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A betterment is an improvement to a plant asset that makes the asset more efficient or more productive. Betterments are usually expensive in nature and are not expensed like general repairs and maintenance expenses. Instead, betterments are capitalized because they actually improve the performance or life of the asset significantly. The cost of the improvement is added to the original purchase price of the asset and listed on the balance sheet as either a stand-alone asset or combined with the original asset.


Manufacturers and restaurants typically improve their assets from time to time because the original cost of the assets. Manufacturers, for instance, often buy CNC machines for more than $100,000. These machines are worth fixing and upgrading because of the initial investment. A manufacturer might have a new job that requires tool changers and spindles that aren't already installed on their CNC machines. In order to take the new job, the manufacturer has to improve its machines. It adds $25,000 of new parts to its $100,000 CNC machine. This is considered a betterment because it improves the functionality and efficiency of the machine. The $25,000 of improvements would be added to the $100,000 of historical cost and the new asset could be reported on the balance sheet as a $125,000 asset.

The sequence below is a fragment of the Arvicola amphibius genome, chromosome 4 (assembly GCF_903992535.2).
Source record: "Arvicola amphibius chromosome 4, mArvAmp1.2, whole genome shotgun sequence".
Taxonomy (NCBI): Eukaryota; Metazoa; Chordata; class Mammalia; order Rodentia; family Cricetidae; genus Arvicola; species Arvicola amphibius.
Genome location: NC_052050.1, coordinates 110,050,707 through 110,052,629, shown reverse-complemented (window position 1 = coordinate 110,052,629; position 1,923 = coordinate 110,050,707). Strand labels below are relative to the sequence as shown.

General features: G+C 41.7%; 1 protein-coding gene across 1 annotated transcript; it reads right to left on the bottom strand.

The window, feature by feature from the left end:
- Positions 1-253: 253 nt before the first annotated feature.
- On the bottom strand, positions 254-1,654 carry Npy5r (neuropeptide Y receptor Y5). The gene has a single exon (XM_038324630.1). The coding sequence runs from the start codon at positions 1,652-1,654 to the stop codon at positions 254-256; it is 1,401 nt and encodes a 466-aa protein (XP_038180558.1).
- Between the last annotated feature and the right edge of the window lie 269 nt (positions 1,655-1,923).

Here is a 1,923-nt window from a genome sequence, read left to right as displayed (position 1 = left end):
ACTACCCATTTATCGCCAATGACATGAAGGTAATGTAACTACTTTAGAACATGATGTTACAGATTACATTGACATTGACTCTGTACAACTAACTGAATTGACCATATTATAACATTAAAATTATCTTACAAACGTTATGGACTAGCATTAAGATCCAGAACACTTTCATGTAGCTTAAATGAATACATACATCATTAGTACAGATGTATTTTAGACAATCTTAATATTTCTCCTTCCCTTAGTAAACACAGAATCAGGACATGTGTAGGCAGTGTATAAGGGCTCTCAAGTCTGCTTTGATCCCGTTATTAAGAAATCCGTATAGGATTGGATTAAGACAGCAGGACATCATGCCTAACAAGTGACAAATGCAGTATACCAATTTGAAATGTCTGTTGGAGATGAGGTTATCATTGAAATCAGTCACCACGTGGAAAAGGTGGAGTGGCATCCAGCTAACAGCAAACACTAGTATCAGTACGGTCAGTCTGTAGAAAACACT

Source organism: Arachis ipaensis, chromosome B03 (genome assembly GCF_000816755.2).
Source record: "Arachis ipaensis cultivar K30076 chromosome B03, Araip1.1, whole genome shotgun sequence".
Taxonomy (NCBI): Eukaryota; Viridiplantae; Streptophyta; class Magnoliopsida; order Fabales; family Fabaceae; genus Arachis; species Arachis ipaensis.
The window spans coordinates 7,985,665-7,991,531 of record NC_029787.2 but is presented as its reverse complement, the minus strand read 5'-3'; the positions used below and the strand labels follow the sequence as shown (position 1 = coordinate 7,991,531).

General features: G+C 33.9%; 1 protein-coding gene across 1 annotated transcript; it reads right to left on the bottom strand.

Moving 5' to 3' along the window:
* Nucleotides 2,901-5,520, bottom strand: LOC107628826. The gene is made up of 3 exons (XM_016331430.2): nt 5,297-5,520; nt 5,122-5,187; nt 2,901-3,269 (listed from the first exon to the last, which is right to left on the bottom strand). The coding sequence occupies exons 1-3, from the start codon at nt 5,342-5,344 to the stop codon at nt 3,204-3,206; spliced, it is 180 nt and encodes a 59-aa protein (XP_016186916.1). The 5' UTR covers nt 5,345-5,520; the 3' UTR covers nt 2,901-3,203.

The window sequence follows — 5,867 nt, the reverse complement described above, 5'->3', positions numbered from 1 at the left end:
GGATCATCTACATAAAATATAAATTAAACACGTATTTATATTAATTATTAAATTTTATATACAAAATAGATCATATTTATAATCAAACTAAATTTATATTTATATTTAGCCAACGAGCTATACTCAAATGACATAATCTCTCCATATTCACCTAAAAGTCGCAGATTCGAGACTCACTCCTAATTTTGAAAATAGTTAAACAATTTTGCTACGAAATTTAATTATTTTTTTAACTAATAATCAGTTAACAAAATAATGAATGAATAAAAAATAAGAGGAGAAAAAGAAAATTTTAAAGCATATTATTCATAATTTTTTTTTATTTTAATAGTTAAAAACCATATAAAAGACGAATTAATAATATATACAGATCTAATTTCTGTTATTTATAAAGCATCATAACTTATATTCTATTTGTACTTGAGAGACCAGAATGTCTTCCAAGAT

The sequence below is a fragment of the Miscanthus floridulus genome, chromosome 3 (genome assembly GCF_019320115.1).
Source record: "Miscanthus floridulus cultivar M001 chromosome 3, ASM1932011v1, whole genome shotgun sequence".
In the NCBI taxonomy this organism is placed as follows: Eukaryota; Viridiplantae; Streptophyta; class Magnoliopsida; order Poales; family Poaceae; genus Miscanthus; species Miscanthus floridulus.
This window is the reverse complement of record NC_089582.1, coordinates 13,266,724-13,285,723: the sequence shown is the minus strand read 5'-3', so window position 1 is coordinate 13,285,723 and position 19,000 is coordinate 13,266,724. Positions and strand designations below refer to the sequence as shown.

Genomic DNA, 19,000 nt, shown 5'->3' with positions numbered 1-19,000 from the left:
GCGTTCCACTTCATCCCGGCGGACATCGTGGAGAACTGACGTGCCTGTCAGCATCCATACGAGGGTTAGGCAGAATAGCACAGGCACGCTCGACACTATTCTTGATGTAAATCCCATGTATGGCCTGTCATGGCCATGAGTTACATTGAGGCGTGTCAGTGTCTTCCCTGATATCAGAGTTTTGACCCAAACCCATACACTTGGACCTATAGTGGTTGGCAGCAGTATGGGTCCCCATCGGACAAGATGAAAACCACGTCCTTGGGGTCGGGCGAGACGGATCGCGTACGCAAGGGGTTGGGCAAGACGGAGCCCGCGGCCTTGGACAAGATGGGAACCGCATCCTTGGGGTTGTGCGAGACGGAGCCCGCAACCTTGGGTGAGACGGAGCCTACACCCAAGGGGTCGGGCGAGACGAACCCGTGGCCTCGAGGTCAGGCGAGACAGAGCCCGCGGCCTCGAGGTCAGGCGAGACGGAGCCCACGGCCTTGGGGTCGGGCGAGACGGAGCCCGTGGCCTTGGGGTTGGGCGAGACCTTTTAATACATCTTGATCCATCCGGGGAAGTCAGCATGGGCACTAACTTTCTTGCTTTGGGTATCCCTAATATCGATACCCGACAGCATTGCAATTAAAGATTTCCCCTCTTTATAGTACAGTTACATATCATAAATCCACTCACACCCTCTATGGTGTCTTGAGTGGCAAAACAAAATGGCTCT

Betterments are also depreciated just like the original capital asset. In our CNC machinery example, the original machine would continue to be depreciated as well as the new improvements. That is why some companies choose to account for improvements separately. This way two different depreciation schedules can be maintained.

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